FUS homeostasis is essential for maintaining both protein and RNA homeostasis. The level of FUS is maintained possibly through nonsense-mediated decay and/or miRNA-mediated mechanisms (see text for references). Elevated FUS level produces both gain-of-toxic properties by either increasing proteotoxic stress or expression of stress genes and loss-of RNA-processing function in which genes involved in long transcripts and synaptic functions are selectively affected. Together they cause neuronal and synaptic dysfunction and eventual neuronal death.

https://doi.org/10.7554/eLife.40811.031

Tables

Key resources table
Reagent type
(species) or
recourse
DesignationSource or
reference
IdentifierAdditional
information
Gene (Homo sapines)FUSNAGene ID: 2521
Strain, strain background (Mus musculus)Mouse/B6N.Cg-Tg(Prnp-FUS-wt) line 101this studymurine prion promoter driven FUS cDNA (human wild type FUS)C3H and C57BL/6 hybrid backcross to C57BL/6J for more than five generations
Strain, strain background (Mus musculus)Mouse/B6N.Cg-Tg(Prnp-FUS-wt) line 136this studymurine prion promoter driven FUS cDNA (human wild type FUS)C3H and C57BL/6 hybrid backcross to C57BL/6J for more than five generations
Strain, strain background (Mus musculus)Mouse/B6N.Cg-Tg(Prnp-FUS-R514G) line 124this studymurine prion promoter driven FUS cDNA (human R514G FUS)C3H and C57BL/6 hybrid backcross to C57BL/6J for more than five generations
Strain, strain background (Mus musculus)Mouse/B6N.Cg-Tg(Prnp-FUS-R521C) line 135this studymurine prion promoter driven FUS cDNA (human R521C FUS)C3H and C57BL/6 hybrid backcross to C57BL/6J for more than five generations
Strain, strain background (Mus musculus)C57BL/6 mFUS-/-Hicks et al., 2000C57BL/6J background
Cell line (Mus musculus)Neuro2AATCCCat# CCL-131, RRID:CVCL_0470Free of mycoplasma contamination. Species confirmed and authenticated by the Cytochrome oxidase 1 (CO1) barcode assay.
Transfected constructpEBFP2-NucAddgene14893, RRID:Addgene_14893
Transfected construct (Homo sapines)BFP-wt-FUSthis study
Transfected construct (Homo sapines)BFP-R514G-FUSthis study
Transfected construct (Homo sapines)BFP-R521C-FUSthis study
Transfected construct (Homo sapines)pDest-mCherry-EGFP-hLC3bAddgene22418, RRID:Addgene_22418
AntibodyFUSSanta Cruzclone 4H11, sc-47711, RRID:AB_21052081:500 (WB), 1:100 (IF)
Antibodyhuman FUS, #14080, affinity purifiedthis study, Lopez-Erauskin et al., Neuron 2018peptide sequences for immunization, CKKKGSYSQQPSYGGQQ0.1 ug/ml (WB), 1 ug/ml (IF)
Antibodymouse FUS, #14082, affinity purifiedthis study, Lopez-Erauskin et al., Neuron 2018peptide sequences for immunization, CKKKGGYGQQSGYGGQQ0.1 ug/ml (WB), 1 ug/ml (IF)
AntibodyHABethyl Laboratories, Inc.A190-238A, RRID:AB_26318981:5000 (WB), 1:1000 (IF)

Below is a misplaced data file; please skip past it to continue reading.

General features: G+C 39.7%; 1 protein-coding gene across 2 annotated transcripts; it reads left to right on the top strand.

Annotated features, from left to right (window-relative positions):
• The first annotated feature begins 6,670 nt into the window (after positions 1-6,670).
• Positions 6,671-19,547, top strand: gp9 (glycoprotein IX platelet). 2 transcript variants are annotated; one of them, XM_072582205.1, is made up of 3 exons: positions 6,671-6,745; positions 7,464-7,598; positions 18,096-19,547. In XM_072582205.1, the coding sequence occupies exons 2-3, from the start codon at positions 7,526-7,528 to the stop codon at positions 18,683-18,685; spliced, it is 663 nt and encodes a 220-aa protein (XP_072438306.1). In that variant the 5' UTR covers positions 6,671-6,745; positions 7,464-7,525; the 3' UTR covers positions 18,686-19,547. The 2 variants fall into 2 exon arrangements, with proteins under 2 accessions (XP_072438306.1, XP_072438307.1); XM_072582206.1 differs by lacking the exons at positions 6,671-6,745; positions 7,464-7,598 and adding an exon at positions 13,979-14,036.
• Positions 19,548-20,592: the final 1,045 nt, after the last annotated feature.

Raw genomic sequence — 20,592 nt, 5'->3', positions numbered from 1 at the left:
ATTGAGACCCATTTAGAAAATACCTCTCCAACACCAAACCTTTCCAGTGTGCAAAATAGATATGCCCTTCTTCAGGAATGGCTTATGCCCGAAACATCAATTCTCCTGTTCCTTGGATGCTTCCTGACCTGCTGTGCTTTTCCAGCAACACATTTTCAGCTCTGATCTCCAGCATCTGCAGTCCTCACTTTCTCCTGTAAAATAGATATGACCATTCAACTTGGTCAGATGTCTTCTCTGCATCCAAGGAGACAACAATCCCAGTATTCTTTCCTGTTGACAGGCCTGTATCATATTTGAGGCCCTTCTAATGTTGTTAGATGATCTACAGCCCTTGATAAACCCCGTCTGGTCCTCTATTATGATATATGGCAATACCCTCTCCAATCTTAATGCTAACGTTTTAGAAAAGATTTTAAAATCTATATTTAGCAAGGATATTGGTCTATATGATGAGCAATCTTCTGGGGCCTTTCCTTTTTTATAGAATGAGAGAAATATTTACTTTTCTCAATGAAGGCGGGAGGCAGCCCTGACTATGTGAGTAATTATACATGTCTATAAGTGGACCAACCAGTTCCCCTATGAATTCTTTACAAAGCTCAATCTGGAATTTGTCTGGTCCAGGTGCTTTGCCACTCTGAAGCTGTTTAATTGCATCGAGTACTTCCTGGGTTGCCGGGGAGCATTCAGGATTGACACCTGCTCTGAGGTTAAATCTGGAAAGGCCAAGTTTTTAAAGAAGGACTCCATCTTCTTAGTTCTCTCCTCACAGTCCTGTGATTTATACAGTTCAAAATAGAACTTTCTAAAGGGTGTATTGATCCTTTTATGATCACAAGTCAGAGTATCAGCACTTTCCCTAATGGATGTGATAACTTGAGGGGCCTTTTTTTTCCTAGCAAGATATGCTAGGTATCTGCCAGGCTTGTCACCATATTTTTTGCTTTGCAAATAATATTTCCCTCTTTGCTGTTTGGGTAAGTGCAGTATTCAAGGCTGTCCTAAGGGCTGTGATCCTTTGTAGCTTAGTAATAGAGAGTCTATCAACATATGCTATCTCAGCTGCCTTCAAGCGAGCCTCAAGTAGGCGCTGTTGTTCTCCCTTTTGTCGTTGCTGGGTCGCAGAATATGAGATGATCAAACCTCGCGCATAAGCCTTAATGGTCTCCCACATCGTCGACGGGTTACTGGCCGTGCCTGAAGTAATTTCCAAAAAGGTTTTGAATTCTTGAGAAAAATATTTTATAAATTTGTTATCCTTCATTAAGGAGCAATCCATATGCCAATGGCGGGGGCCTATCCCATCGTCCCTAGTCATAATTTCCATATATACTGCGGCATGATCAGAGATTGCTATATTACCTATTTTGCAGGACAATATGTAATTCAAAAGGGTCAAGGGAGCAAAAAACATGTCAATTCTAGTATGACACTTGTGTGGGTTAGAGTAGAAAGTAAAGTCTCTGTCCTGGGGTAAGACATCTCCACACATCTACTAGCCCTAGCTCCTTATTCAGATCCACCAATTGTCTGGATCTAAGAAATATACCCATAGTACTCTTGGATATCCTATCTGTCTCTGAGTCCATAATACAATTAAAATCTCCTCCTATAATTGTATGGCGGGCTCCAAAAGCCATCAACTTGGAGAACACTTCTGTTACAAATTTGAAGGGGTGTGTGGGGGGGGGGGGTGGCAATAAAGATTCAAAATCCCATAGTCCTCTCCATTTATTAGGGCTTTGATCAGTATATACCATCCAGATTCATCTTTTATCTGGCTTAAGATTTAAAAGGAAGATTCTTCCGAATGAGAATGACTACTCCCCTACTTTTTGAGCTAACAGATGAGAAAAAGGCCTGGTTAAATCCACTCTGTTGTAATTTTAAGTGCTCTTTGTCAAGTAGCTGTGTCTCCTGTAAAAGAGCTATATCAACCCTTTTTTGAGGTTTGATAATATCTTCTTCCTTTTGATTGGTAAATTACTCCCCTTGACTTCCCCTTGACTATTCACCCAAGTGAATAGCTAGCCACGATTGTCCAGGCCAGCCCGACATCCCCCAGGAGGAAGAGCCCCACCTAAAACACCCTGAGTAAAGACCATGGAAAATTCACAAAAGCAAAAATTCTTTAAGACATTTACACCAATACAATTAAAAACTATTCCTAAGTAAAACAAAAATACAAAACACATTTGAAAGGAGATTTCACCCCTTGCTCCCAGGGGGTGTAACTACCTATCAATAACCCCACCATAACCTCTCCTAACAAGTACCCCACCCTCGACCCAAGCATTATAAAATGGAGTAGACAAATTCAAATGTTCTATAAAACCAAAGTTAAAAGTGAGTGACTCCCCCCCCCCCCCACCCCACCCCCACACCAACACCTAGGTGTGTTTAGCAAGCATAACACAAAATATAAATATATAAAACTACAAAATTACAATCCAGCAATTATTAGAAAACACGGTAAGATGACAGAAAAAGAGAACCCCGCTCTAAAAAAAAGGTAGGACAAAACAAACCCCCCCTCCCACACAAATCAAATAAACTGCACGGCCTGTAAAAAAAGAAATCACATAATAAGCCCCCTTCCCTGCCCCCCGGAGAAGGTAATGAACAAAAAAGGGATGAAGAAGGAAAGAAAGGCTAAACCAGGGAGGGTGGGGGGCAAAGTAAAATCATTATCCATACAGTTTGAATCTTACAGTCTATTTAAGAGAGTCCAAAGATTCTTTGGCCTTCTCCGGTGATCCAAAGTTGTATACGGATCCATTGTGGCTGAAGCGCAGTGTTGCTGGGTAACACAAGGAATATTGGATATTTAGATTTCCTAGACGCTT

AntibodyHACovancemms-101P, RRID:AB_23146721:1000 (WB), 1:500 (IF)
AntibodyNeuNMerck MilliporeMAB377, RRID:AB_22987721:1000 (IF)
AntibodyNeuN, Alexa-488 conjugateMerck MilliporeMAB377X, RRID:AB_
2149209
1:1000 (IF)
AntibodyGFAPProtien Tech16825–1-AP, RRID:AB_
2109646
1:1000 (IF)
AntibodyAPC/CC1Merck MilliporeOP80,
RRID:AB_2057371
1:1000 (IF)
AntibodyChATMerck MilliporeAB144P,
RID:AB_2079751
1:100 (IF)
AntibodyINPP4BCell Signaling Technology#4039, RRID:AB_21260151:1000 (WB)
AntibodyKHCAbcamab62104, RRID:AB_22496251:1000 (WB)
AntibodyHSP-90Enzo Life SciencesADI-SPA-846-D, RRID:AB_20392871:1000 (WB)
AntibodyIba-IWako019–19741, RRID:AB_8395041:1000 (IF)
AntibodyTDP-43ProteinTech10782–2-AP, RRID:AB_6150421:1000 (IF)
Antibodyp62/sequestosomeEnzo Life SciencesBML-PW9860, RRID:AB_21960091:500 (IF)
AntibodyBFPabcamab32791, RRID:AB_8737811:400 (IF)
AntibodysynaptophysinThermo Fisher ScientificPA1-1043, RRID:AB_
2199026
1:50 (IF)
AntibodyGoat anti mouse alexa 350Thermo Fisher ScientificA21049, RRID:AB_1414561:100 (IF)
AntibodyGoat anti
rabbit alexa 594
Thermo Fisher ScientificA11037, RRID:AB_25340951:100 (IF)
AntibodyDonkey
anti Rabbit FITC
Jacksons Immunol711-095-152, RRID:AB_23157761:500 (IF)
AntibodyDonkey
anti Rabbit
Cy3
Jacksons Immunol711-165-152, RRID:AB_23074431:500 (IF)
AntibodyDonkey anti Rabbit Cy5Jacksons Immunol711-175-152, RRID:AB_23406071:500 (IF)
AntibodyDonkey
anti Mouse FITC
Jacksons Immunol715-095-151, RRID:AB_23355881:500 (IF)
AntibodyDonkey anti Mouse Cy3Jacksons Immunol715-165-151, RRID:AB_23157771:500 (IF)
AntibodyDonkey anti Mouse Cy5Jacksons Immunol715-175-151, RRID:AB_26196781:500 (IF)
AntibodyDonkey
anti Goat FITC
Jacksons Immunol705-095-147, RRID:AB_23404011:500 (IF)
AntibodyDonkey anti Goat Cy3Jacksons Immunol705-165-147, RRID:AB_23073511:500 (IF)
AntibodyDonkey
anti Goat
Cy5
Jacksons Immunol705-175-147, RRID:AB_23404151:500 (IF)
Recombinant DNA reagentpcDNA5-FRT-TO-GFP-wt-FUSSun et al., 2015
Recombinant DNA reagentpcDNA5-FRT-TO-GFP-R514G-FUSSun et al., 2015
Recombinant DNA reagentpcDNA5-FRT-TO-GFP-R521C-
FUS
Sun et al., 2015
Sequence-based reagentqRT-PCR primers, mouse ChodlIDTforward, 5’-CCAGATGTTGCATAAAAGTAAAGGA-3’, reverse, 5’-TCCAGAACAATGCCAGTTCA-3’
Sequence-based reagentqRT-PCR primers, mouse Ugt8aIDTforward, 5’- CGAAGGACGCGCTATGAAG-3’, reverse, 5’- CAAGGCCGATGCTAGTGTCT-3’
Sequence-based reagentqRT-PCR primers, mouse TescIDTforward, 5’- TTGAAAAGGAGTCGGCTCGG-3’, reverse, 5’- CACCTGGTCCGGTTCCATC-3’
Sequence-based reagentqRT-PCR primers, mouse Serpinb1aIDTforward, 5’- TGACTTTTGGCATGGGTATGTC-3’, reverse, 5’- GTCATGCAAAAGCCGAGGAG-3’
Sequence-based reagentqRT-PCR primers, mouse Btbd17IDTforward, 5’- GGGACTGTGCTGCTGTCTTT-3’, reverse, 5’- CTCACCACAGTACAAATACCTGATG-3’
Sequence-based reagentqRT-PCR primers, mouse Gjc2IDTforward, 5’- GCCTGGAGAAGGTCCCAC-3’, reverse, 5’- GTCAGCACAATGCGGAAGAC-3’
Sequence-based reagentqRT-PCR primers, mouse Kcnip4IDTforward, 5’- TTCATTGAAAGTTGCCAAAAA-3’, reverse, 5’- CTACAAGTGGGGGCTTCAAC-3’